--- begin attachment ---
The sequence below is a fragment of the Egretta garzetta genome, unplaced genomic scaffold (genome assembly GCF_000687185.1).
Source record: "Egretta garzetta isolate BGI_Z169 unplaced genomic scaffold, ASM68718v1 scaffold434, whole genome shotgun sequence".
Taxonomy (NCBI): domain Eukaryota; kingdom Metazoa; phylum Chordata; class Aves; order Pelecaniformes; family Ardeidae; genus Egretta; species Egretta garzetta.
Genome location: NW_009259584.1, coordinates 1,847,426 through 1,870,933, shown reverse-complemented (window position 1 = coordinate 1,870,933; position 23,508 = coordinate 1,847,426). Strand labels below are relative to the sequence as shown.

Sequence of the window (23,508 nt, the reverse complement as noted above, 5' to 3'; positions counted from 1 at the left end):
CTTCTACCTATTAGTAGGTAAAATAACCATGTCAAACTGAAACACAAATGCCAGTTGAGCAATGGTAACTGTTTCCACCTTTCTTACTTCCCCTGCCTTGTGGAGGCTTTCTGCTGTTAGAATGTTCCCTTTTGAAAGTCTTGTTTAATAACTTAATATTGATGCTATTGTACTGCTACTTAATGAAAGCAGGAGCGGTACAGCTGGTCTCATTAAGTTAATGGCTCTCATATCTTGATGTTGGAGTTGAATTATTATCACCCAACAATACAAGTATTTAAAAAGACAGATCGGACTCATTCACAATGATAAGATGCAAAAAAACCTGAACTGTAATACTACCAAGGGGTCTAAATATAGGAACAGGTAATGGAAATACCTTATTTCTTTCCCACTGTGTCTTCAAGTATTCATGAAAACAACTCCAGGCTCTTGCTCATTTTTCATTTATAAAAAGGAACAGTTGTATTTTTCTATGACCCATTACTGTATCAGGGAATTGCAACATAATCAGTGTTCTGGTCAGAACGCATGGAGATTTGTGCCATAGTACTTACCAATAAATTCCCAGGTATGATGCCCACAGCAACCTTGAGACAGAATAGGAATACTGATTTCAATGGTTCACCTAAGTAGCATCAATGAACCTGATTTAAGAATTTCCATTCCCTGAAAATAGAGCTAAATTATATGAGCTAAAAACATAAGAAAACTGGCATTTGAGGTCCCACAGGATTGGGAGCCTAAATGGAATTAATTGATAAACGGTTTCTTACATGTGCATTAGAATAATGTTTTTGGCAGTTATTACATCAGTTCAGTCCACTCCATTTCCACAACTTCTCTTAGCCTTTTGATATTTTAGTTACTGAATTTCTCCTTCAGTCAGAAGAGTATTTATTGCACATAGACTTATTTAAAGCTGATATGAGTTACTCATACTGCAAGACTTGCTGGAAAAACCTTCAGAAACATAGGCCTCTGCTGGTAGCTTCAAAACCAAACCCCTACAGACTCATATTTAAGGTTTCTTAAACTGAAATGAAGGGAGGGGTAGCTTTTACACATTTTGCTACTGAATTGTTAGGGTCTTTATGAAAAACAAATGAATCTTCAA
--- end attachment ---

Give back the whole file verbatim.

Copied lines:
The sequence below is a fragment of the Egretta garzetta genome, unplaced genomic scaffold (genome assembly GCF_000687185.1).
Source record: "Egretta garzetta isolate BGI_Z169 unplaced genomic scaffold, ASM68718v1 scaffold434, whole genome shotgun sequence".
Taxonomy (NCBI): domain Eukaryota; kingdom Metazoa; phylum Chordata; class Aves; order Pelecaniformes; family Ardeidae; genus Egretta; species Egretta garzetta.
Genome location: NW_009259584.1, coordinates 1,847,426 through 1,870,933, shown reverse-complemented (window position 1 = coordinate 1,870,933; position 23,508 = coordinate 1,847,426). Strand labels below are relative to the sequence as shown.

Sequence of the window (23,508 nt, the reverse complement as noted above, 5' to 3'; positions counted from 1 at the left end):
CTTCTACCTATTAGTAGGTAAAATAACCATGTCAAACTGAAACACAAATGCCAGTTGAGCAATGGTAACTGTTTCCACCTTTCTTACTTCCCCTGCCTTGTGGAGGCTTTCTGCTGTTAGAATGTTCCCTTTTGAAAGTCTTGTTTAATAACTTAATATTGATGCTATTGTACTGCTACTTAATGAAAGCAGGAGCGGTACAGCTGGTCTCATTAAGTTAATGGCTCTCATATCTTGATGTTGGAGTTGAATTATTATCACCCAACAATACAAGTATTTAAAAAGACAGATCGGACTCATTCACAATGATAAGATGCAAAAAAACCTGAACTGTAATACTACCAAGGGGTCTAAATATAGGAACAGGTAATGGAAATACCTTATTTCTTTCCCACTGTGTCTTCAAGTATTCATGAAAACAACTCCAGGCTCTTGCTCATTTTTCATTTATAAAAAGGAACAGTTGTATTTTTCTATGACCCATTACTGTATCAGGGAATTGCAACATAATCAGTGTTCTGGTCAGAACGCATGGAGATTTGTGCCATAGTACTTACCAATAAATTCCCAGGTATGATGCCCACAGCAACCTTGAGACAGAATAGGAATACTGATTTCAATGGTTCACCTAAGTAGCATCAATGAACCTGATTTAAGAATTTCCATTCCCTGAAAATAGAGCTAAATTATATGAGCTAAAAACATAAGAAAACTGGCATTTGAGGTCCCACAGGATTGGGAGCCTAAATGGAATTAATTGATAAACGGTTTCTTACATGTGCATTAGAATAATGTTTTTGGCAGTTATTACATCAGTTCAGTCCACTCCATTTCCACAACTTCTCTTAGCCTTTTGATATTTTAGTTACTGAATTTCTCCTTCAGTCAGAAGAGTATTTATTGCACATAGACTTATTTAAAGCTGATATGAGTTACTCATACTGCAAGACTTGCTGGAAAAACCTTCAGAAACATAGGCCTCTGCTGGTAGCTTCAAAACCAAACCCCTACAGACTCATATTTAAGGTTTCTTAAACTGAAATGAAGGGAGGGGTAGCTTTTACACATTTTGCTACTGAATTGTTAGGGTCTTTATGAAAAACAAATGAATCTTCAA